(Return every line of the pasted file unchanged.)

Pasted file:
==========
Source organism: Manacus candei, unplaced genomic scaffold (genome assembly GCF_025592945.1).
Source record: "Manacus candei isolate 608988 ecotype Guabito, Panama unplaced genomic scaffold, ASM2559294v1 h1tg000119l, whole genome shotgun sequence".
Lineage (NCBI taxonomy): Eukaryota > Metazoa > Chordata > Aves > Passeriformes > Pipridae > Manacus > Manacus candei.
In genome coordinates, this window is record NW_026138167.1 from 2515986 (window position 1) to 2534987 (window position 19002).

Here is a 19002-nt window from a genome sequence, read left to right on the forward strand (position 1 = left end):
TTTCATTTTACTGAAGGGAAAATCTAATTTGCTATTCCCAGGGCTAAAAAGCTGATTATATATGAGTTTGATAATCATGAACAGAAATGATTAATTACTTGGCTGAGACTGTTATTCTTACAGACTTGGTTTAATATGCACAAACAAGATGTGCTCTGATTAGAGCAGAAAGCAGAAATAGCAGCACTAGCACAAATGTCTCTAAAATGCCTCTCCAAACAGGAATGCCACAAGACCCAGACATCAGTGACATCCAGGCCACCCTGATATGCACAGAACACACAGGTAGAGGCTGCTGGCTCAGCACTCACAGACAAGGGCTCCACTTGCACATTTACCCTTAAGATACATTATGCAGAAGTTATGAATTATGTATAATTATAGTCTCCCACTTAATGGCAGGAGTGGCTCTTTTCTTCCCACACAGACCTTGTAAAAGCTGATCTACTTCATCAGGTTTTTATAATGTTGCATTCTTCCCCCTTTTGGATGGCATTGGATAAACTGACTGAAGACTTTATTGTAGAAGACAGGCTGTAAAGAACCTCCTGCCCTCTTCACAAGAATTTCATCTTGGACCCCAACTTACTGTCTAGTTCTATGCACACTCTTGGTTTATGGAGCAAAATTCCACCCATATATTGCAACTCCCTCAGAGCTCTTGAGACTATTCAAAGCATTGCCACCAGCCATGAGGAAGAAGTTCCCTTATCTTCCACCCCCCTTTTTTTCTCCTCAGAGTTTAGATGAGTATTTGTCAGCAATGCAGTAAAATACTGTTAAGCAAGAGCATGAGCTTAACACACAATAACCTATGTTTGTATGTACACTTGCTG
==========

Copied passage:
Source organism: Manacus candei, unplaced genomic scaffold (genome assembly GCF_025592945.1).
Source record: "Manacus candei isolate 608988 ecotype Guabito, Panama unplaced genomic scaffold, ASM2559294v1 h1tg000119l, whole genome shotgun sequence".
Lineage (NCBI taxonomy): Eukaryota > Metazoa > Chordata > Aves > Passeriformes > Pipridae > Manacus > Manacus candei.
In genome coordinates, this window is record NW_026138167.1 from 2515986 (window position 1) to 2534987 (window position 19002).

Here is a 19002-nt window from a genome sequence, read left to right on the forward strand (position 1 = left end):
TTTCATTTTACTGAAGGGAAAATCTAATTTGCTATTCCCAGGGCTAAAAAGCTGATTATATATGAGTTTGATAATCATGAACAGAAATGATTAATTACTTGGCTGAGACTGTTATTCTTACAGACTTGGTTTAATATGCACAAACAAGATGTGCTCTGATTAGAGCAGAAAGCAGAAATAGCAGCACTAGCACAAATGTCTCTAAAATGCCTCTCCAAACAGGAATGCCACAAGACCCAGACATCAGTGACATCCAGGCCACCCTGATATGCACAGAACACACAGGTAGAGGCTGCTGGCTCAGCACTCACAGACAAGGGCTCCACTTGCACATTTACCCTTAAGATACATTATGCAGAAGTTATGAATTATGTATAATTATAGTCTCCCACTTAATGGCAGGAGTGGCTCTTTTCTTCCCACACAGACCTTGTAAAAGCTGATCTACTTCATCAGGTTTTTATAATGTTGCATTCTTCCCCCTTTTGGATGGCATTGGATAAACTGACTGAAGACTTTATTGTAGAAGACAGGCTGTAAAGAACCTCCTGCCCTCTTCACAAGAATTTCATCTTGGACCCCAACTTACTGTCTAGTTCTATGCACACTCTTGGTTTATGGAGCAAAATTCCACCCATATATTGCAACTCCCTCAGAGCTCTTGAGACTATTCAAAGCATTGCCACCAGCCATGAGGAAGAAGTTCCCTTATCTTCCACCCCCCTTTTTTTCTCCTCAGAGTTTAGATGAGTATTTGTCAGCAATGCAGTAAAATACTGTTAAGCAAGAGCATGAGCTTAACACACAATAACCTATGTTTGTATGTACACTTGCTG